No. The largest ones reach nearly to the sea surface. For example, Makarov Seamount, located between Midway Island and Japan, is larger. (Of course, once a volcano rises above the sea surface, it is considered an island rather than a seamount!)

Ecology:

1. Can you estimate the number of different species?
We've seen 18 different fish species so far, several different corals, several different sponges, many different sea stars, crinoids, and sea cucumbers, etc.…If you were to add up the total number of animals we will eventually identify as different species, it would probably be a hundred or so. However, this is just the number of large, obvious animals that we see. When we've zoomed in close on the large gorgonian corals, for instance, we see dozens of different animals living among the branches – suggesting that there are hundreds upon hundreds, or even thousands of different species living there.

2. Will anyone be diving around the top?
Even the top of the seamount is far deeper than SCUBA divers can go, and we aren't equipped (on this trip) to do blue-water diving in the water column above the seamount.

3. Can the exploration of the seamount affect the habitats?
The sampling we are doing does have a local impact, and the ROV occasionally bumps into things like corals. Also, the bright ROV lights may be harmful to some animals used to living in total darkness. However, all of these impacts occur in a very, very tiny area relative to the overall size of the seamount, and the pilots and scientists alike make every possible effort to minimize the impact we might cause. Just a few decades ago, had we wanted to study the animals on Davidson Seamount the method would have been to pull a deep dredge over it, and see what comes up. This would be far more damaging, and much less accurate than using the ROV.

4. What is the temperature range?
The temperature at the top of the seamount is just above freezing – about 2°C (35.6°F). At the sea surface, the ocean temperature is around 14°C (57°F).

5. What are the types of instruments that are going to be used on this expedition?
Although we often think of them as “vessels,” the Western Flyer and the ROV Tiburon are very sophisticated, multi-million dollar pieces of equipment. Working together, these tools give us the ability to navigate around a complex structure like the seamount; to record observations in real time; to make measurements of water conductivity and temperature; and to do all these things in a coordinated way such that all the data can be analyzed and re-analyzed later. Thus, these are the most important instruments we have at our disposal.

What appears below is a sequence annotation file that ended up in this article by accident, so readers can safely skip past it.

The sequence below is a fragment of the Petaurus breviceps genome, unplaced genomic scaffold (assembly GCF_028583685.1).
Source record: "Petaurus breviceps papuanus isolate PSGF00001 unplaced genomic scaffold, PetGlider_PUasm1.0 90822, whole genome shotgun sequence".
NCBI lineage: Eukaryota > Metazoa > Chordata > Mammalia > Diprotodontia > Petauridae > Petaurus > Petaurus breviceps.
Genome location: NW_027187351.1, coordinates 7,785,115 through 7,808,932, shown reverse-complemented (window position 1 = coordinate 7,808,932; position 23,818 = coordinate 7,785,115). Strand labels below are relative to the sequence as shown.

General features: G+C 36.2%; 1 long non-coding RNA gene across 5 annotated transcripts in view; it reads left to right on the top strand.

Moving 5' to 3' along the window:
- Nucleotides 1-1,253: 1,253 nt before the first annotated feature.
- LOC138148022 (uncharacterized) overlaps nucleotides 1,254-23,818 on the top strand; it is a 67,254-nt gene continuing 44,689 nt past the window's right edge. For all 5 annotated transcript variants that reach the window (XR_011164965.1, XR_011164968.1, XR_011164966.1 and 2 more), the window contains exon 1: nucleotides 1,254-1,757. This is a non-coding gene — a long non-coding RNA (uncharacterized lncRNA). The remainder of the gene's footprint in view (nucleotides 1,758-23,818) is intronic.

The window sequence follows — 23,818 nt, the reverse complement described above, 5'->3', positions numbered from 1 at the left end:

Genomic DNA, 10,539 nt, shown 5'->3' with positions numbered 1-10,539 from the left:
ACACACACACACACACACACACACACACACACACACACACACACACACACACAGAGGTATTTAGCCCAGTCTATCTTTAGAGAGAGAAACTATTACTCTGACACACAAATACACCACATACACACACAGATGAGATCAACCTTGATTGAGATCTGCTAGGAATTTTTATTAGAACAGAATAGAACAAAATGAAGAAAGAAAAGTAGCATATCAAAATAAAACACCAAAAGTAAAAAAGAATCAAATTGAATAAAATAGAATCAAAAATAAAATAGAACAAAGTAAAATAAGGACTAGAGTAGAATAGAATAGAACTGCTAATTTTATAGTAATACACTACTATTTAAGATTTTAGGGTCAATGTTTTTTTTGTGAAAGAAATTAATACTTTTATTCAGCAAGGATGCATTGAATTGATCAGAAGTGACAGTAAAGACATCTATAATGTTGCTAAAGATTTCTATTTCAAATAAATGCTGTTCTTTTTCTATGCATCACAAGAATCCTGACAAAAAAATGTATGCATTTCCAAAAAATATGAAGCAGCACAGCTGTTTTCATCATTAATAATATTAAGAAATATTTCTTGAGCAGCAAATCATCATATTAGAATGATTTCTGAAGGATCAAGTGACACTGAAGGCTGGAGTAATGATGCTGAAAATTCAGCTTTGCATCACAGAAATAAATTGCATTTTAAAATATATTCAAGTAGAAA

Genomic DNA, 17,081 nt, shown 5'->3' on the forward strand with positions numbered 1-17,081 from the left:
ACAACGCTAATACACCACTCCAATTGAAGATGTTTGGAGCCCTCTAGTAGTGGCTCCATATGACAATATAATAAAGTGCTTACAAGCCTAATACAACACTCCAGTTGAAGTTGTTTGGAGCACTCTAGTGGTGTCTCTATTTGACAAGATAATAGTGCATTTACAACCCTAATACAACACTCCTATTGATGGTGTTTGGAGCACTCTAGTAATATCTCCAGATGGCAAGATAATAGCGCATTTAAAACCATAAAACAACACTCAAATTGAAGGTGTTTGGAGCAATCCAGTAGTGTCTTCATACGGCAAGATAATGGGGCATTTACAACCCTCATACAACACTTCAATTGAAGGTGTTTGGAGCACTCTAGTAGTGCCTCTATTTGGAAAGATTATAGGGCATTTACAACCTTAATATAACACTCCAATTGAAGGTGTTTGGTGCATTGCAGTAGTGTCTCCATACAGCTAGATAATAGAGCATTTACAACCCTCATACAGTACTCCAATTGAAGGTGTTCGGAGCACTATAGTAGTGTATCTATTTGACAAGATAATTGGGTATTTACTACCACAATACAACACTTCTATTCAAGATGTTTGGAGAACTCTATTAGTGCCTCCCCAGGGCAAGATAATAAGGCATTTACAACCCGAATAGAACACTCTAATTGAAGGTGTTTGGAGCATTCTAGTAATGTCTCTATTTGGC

General Questions:

Can you tell us more about your observations regarding the association of sperm whales with the seamount?
Experts are not sure if there are two populations of sperm whales on and off the coast of California. If we are able to collect genetic samples from this expedition, we will help to answer this question. We sighted two small groups of sperm whales early this afternoon, but unfortunately were not quite close enough to obtain a skin sample for DNA analysis.

Are there any plans emerging for a more comprehensive management approach to seamounts in California and other parts of the US?
There are currently no plans to specifically protect seamounts. At the present time, none of our nation's seamounts lie within the boundaries of the National Marine Sanctuary system. The Monterey Bay National Marine Sanctuary is updating its management plan, and the public has asked to have the Davidson Seamount protected by the Sanctuary. This expedition will advise us in that consideration.


Questions from Kristina G., Poland

Greetings from Poland. I am reading with great interest the story of your exploration of Davidson seamount. I understand this is the second time scientists have explored the area. Where can I get information about the discoveries made on the first visit to Davidson seamount?
The 2000 expedition was run through the Monterey Bay Aquarium Research Institute, or MBARI. You can learn more on their website, at www.mbari.org.

What were the results of the in-Sanctuary survey on habitat diversity and health?
Unfortunately this survey was postponed due to a fire on board the Research Vessel McArthur. (We've corrected the text on the Davidson website to reflect this.)

Can you tell us more about your observations regarding the association of sperm whales with the seamount?